Sunday, January 27, 2013

Zero Dark Thirty

Nothing Else Matters

(Although everyone knows the ending to this particular tale, this post is spoiler heavy)

Within reason - reason being a month or two - I'm pretty forgiving of delayed international release dates given the practical and commercial complications of theatrical film distribution. But it's been a long month since the discourse concerning Zero Dark Thirty kicked off in earnest following its limited Stateside release. Kathryn Bieglow's feature length retelling of the hunt of Osama Bin Laden was immediately greeted by rapturous critical praise, but it wasn't long before the film started being accused of questionable ethics and a pro-torture viewpoint. This very vocal discourse has seen passionate arguments from both sides, and many cinematic conspiracy theorists went so far as to suggest the film's controversial reception ultimately denied Bieglow a 'best director' Oscar nomination (not that the Academy Awards mean anything anymore, but still). It was fascinating to see a mainstream film receive such a divisive reception, but of course it all couldn't really resonate in any meaningful way until I got the opportunity to see the damn film for myself. Cursed staggered releases!

Much of the debate has focused around the film's first act, in which a number of prisoners are tortured by CIA operatives - primarily Jason Clarke's Dan and Jessica Chastain's Maya - in an attempt to extract information concerning al-Qaeda. Bieglow has been accused of justifying the use of torture as a means of interrogation, but I have to agree with her own stance on the issue: depiction is not endorsement. While the film's characters do indeed extract some very, very limited information resulting from their use of appalling torture methods, the film never condones such actions. Indeed, the camera devastatingly stays focused on torture victim Ammar (Reda Kateb) as he is repeatedly humiliated and abused. No one can justifiably be stripped of their humanity in this way, and the audience is shown this morally repugnant tactic in all its horrific, dehumanising detail. Even the CIA characters show remorse for their unjustifiable actions - Maya is near physically ill after her first full-on experience in a black site torture chamber. The film does not for a second suggest that torture was the only possible investigation method, and I struggle to see how it anyway justifies the use of repugnant Medieval tactics. It shows torture because it was purportedly part of the real-life narrative, and to not include these hard-to-watch scenes would have been much more objectionable. Bieglow's search for truth and meaning must encompass a warts-and-all approach, otherwise what is the point?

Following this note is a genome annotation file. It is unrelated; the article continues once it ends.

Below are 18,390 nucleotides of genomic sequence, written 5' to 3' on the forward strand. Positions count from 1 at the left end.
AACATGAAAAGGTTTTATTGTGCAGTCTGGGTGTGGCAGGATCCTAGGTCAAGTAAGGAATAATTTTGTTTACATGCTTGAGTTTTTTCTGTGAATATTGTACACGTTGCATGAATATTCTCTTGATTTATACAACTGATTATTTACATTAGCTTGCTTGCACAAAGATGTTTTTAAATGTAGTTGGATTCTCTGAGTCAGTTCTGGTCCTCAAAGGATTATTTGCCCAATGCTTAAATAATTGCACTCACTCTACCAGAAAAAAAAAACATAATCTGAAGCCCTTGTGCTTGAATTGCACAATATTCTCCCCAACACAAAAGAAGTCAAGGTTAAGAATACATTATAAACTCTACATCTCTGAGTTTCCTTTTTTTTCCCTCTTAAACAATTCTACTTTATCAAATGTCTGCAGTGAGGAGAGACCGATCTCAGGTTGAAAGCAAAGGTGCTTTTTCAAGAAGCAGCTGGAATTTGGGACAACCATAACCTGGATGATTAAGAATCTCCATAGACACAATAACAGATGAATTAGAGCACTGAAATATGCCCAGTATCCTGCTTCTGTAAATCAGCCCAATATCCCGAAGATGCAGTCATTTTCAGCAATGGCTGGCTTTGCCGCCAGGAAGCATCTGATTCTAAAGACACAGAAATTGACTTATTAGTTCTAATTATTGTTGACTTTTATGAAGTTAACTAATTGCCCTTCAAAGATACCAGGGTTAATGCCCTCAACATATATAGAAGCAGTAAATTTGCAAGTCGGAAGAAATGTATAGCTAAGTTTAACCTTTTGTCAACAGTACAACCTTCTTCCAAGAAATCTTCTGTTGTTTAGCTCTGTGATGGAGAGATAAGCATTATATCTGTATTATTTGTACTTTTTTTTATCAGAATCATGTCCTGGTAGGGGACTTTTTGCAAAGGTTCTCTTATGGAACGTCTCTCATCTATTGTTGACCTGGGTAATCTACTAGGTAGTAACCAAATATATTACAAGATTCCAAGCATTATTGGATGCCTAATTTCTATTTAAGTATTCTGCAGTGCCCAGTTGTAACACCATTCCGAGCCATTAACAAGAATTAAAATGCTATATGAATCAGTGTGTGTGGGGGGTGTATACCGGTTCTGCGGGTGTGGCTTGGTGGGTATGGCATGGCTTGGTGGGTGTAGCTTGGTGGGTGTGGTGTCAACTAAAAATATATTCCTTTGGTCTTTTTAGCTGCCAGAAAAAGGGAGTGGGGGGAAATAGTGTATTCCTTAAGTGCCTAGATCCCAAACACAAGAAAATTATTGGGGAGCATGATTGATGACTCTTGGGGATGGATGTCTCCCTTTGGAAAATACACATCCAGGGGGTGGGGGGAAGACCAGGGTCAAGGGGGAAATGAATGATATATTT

Elsewhere, American taxpayers may be disappointed to find out their money was being spent buying top-of-the-range Lamborghini's for wealthy informants in exchange for a single phone number. How based on truth any of this is we will perhaps never know - indeed, the film's access to inside sources and supposedly classified information has been another source of controversy. But the film does a great job of crafting a compelling cinematic story - if truth was bent (as all films based on true stories inevitably do) it is done so in the spirit of crafting a thematically complex screen thriller. For a good half of the film, Bieglow breathlessly covers the 'war on terror' over a period of nearly a decade. Innocents - Pakistani, Afghan, British, American, many other nationalities - are killed without provocation. Maya becomes increasingly desperate and driven following the death of one of her friends and colleagues (Jennifer Ehle) at the hands of suicide bombers. Sources are found and lost. Information is verified, debunked and then verified and debunked again. Bribes, interrogations, high-tech tails and good old fashioned detective work are employed by the CIA in their efforts to track down public enemies number one, two, three etc... It's fascinating stuff and well-paced, although it's easy to get lost in the sheer bulk of names, places, jargon and acronyms. For a film that's already two and a half hours long, some extra breathing space would not have gone amiss. Luckily a heap of familiar faces in supporting roles - including Mark Duplass, James Gandolfini and Mark Strong - ably complement Chastain's impressively committed performance.